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Your daily coronavirus update: A dozen COVID-19 cases in Pennsylvania traced to New Jersey shore

  • The Associated Press
People visit the Jersey shore Saturday, May 23, 2020, in Belmar, N.J., during the coronavirus pandemic.

 John Minchillo / AP Photo

People visit the Jersey shore Saturday, May 23, 2020, in Belmar, N.J., during the coronavirus pandemic.

A dozen new coronavirus cases in the Philadelphia area have been traced to someone who attended gatherings at beach houses at the Jersey Shore, according to the health department in suburban Bucks County.

The department said 11 cases reported Saturday were linked to a New Jersey resident who was at gatherings in the past two weeks. One case reported Friday also was traced to the same person.

“There are likely to be additional infections among family members of the new cases,” said Dr. David Damsker, the health director in Bucks County.

He did not disclose further details, including exactly where the gatherings took place.

“This is exactly why we can’t let our guard down now, even if it feels `safe’ to be at the beach,” Damsker said. “One unlucky exposure can lead to a large cascade of cases down the line.”

Damsker said it’s important to wear face coverings when attending small gatherings involving people who are not members of the same household.

Nearly 5,000 residents of Bucks County, which borders Philadelphia to the south and New Jersey to the east, have tested positive for the coronavirus.


The Pennsylvania Department of Health on Monday reported 10 additional deaths linked to COVID-19, raising the statewide total to 5,953.

State health officials also reported that 351 more people have tested positive.

Since early March, infections have been confirmed in about 76,000 people in Pennsylvania.

The number of infections is thought to be far higher than the confirmed case count because many people have not been tested, and studies suggest people can be infected without feeling sick.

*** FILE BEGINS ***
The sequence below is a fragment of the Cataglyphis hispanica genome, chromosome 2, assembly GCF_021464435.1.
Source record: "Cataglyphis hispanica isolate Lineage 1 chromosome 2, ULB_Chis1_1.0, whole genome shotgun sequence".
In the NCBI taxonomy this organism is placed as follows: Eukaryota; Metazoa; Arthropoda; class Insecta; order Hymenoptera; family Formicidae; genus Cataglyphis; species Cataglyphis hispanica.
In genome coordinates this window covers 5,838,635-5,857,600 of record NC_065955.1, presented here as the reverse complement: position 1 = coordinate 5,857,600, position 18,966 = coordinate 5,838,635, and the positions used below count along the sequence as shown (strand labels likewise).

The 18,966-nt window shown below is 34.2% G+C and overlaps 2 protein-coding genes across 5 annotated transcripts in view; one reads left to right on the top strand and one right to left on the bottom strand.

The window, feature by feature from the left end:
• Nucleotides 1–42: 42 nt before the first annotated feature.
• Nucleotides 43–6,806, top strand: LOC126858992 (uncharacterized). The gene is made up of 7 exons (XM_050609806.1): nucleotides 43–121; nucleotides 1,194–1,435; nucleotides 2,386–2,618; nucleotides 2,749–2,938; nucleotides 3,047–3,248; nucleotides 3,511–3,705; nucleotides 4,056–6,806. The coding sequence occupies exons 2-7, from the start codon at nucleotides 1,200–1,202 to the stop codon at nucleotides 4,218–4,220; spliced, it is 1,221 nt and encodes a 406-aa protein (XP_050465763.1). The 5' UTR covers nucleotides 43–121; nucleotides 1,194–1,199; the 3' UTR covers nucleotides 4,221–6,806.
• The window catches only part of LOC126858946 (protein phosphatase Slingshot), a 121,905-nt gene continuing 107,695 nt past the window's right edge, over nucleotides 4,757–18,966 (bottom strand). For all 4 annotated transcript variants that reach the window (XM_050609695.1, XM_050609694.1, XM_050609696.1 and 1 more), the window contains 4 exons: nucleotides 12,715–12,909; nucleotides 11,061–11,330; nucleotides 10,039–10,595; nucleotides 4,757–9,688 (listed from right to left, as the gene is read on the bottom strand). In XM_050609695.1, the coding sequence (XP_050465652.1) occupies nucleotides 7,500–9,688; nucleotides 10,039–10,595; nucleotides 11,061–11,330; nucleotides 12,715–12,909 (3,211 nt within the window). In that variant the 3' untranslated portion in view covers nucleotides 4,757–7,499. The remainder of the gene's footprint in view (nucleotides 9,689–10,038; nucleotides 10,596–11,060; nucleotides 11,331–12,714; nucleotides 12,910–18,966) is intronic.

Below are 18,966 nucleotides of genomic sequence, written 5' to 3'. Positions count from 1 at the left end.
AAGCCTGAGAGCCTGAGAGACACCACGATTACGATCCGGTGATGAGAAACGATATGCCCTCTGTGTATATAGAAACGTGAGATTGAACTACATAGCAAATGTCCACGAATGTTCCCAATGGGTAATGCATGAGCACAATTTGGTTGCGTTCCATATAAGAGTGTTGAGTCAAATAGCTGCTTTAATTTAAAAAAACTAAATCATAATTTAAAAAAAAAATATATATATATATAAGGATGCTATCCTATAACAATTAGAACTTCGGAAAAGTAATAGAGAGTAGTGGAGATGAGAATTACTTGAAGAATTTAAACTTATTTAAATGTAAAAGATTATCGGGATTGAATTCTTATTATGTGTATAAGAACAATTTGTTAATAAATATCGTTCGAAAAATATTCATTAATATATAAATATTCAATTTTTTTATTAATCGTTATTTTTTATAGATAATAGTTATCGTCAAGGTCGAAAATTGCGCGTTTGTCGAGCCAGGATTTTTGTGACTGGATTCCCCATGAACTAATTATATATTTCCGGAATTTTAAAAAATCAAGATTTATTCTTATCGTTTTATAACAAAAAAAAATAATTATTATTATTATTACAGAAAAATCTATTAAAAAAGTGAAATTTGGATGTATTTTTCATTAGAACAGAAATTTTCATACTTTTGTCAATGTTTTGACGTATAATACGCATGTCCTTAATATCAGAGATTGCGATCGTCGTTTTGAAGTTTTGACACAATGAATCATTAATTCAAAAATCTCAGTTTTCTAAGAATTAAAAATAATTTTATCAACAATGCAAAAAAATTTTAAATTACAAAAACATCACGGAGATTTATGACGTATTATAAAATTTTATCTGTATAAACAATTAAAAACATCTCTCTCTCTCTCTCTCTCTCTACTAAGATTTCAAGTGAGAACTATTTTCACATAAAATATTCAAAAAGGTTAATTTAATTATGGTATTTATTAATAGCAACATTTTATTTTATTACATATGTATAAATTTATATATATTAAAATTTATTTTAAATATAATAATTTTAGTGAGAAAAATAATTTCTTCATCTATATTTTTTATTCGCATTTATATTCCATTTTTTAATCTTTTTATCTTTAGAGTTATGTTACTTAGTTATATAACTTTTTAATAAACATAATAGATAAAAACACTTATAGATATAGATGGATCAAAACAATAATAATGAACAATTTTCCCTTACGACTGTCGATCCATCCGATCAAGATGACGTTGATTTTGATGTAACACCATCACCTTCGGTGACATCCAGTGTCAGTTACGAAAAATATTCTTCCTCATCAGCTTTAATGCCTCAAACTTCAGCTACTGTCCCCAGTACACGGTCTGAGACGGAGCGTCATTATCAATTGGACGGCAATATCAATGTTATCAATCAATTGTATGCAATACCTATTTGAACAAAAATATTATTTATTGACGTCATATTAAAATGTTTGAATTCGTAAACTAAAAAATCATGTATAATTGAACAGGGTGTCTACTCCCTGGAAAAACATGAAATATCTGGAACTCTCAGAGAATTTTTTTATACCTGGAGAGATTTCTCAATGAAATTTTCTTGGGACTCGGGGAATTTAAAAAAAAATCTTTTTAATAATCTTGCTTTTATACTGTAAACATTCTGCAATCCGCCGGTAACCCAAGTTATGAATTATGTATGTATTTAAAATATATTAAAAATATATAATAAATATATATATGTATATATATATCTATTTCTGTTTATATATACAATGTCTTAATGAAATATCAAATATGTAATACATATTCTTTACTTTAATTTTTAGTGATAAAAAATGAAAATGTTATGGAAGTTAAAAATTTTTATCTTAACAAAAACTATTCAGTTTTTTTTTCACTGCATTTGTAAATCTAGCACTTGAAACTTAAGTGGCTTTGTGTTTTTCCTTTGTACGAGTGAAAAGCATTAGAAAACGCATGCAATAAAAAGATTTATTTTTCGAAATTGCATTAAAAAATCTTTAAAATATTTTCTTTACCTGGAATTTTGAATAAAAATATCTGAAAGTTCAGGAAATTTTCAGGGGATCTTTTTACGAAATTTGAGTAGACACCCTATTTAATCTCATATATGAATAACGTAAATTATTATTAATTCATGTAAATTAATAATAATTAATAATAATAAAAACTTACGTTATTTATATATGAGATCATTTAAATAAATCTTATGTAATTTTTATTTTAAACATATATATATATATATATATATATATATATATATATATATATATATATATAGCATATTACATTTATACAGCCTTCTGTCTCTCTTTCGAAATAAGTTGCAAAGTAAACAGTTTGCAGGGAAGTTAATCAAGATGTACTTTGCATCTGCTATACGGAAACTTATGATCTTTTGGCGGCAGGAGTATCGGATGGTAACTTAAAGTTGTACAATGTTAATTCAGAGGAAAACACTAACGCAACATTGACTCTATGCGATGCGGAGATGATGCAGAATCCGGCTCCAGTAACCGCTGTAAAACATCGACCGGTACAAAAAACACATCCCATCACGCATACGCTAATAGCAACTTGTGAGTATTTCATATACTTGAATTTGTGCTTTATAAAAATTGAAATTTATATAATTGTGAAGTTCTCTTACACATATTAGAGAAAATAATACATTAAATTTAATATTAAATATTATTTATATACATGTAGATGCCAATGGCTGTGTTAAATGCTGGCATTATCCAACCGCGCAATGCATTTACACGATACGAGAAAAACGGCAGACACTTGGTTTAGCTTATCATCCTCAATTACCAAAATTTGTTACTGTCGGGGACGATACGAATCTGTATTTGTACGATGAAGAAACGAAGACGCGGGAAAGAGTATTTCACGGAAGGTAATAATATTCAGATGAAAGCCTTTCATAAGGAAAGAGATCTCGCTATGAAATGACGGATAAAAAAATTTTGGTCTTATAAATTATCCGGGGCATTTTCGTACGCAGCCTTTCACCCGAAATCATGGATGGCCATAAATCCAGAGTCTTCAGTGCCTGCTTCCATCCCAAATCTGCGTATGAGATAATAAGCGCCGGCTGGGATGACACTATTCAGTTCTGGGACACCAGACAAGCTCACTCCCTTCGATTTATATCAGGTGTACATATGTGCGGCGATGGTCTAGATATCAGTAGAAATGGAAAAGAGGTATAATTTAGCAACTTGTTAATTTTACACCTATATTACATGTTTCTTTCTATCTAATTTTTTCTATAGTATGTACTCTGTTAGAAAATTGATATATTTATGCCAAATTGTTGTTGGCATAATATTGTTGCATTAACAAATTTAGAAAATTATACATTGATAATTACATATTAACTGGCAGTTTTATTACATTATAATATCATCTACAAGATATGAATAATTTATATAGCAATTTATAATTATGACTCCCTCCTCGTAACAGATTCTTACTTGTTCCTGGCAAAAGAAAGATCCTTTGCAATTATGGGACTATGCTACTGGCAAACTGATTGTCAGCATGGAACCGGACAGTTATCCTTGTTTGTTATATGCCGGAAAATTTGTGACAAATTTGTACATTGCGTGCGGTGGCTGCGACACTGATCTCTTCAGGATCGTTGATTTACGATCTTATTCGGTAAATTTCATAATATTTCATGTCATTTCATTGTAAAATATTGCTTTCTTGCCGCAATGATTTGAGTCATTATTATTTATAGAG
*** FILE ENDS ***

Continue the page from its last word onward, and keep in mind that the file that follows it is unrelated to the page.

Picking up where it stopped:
For most people, the virus causes mild or moderate symptoms that clear up in a couple of weeks. Older adults and people with existing health problems are at higher risk of more severe illness, including pneumonia, or death.

Masks on SEPTA

Passengers on mass transit in the Philadelphia region Monday once again had to don masks on the system serving 4 million people in five counties to help contain the coronavirus.

The Southeastern Pennsylvania Transportation Authority reinstated a policy requiring riders to put on masks or other face coverings on buses, trains and trolleys as the region transitions to the middle “yellow” phase of Pennsylvania’s plan to reopen as the pandemic eases.

SEPTA had eased the requirement to a recommendation in April after police removed a rider who tried to board a bus without a mask. Employees will now engage riders to remind them about the requirement, SEPTA said.

“Riders have made it clear that requiring everyone to wear face coverings would help make them feel safe returning to transit,” said SEPTA general manager Leslie Richards.

Customers can use any type of cloth material that covers the mouth and nose, SEPTA said.

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